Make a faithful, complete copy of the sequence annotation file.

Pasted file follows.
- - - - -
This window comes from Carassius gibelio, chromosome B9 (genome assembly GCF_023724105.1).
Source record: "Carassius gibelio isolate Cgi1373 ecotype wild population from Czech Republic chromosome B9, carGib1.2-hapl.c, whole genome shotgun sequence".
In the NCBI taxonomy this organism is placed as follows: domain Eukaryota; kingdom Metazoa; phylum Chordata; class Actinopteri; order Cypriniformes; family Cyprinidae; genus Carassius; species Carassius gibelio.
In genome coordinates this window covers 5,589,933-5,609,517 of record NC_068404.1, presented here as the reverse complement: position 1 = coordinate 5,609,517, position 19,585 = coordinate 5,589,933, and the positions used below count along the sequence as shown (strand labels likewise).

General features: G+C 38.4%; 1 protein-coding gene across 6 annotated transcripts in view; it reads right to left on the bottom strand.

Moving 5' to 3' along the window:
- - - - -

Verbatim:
This window comes from Carassius gibelio, chromosome B9 (genome assembly GCF_023724105.1).
Source record: "Carassius gibelio isolate Cgi1373 ecotype wild population from Czech Republic chromosome B9, carGib1.2-hapl.c, whole genome shotgun sequence".
In the NCBI taxonomy this organism is placed as follows: domain Eukaryota; kingdom Metazoa; phylum Chordata; class Actinopteri; order Cypriniformes; family Cyprinidae; genus Carassius; species Carassius gibelio.
In genome coordinates this window covers 5,589,933-5,609,517 of record NC_068404.1, presented here as the reverse complement: position 1 = coordinate 5,609,517, position 19,585 = coordinate 5,589,933, and the positions used below count along the sequence as shown (strand labels likewise).

General features: G+C 38.4%; 1 protein-coding gene across 6 annotated transcripts in view; it reads right to left on the bottom strand.

Moving 5' to 3' along the window: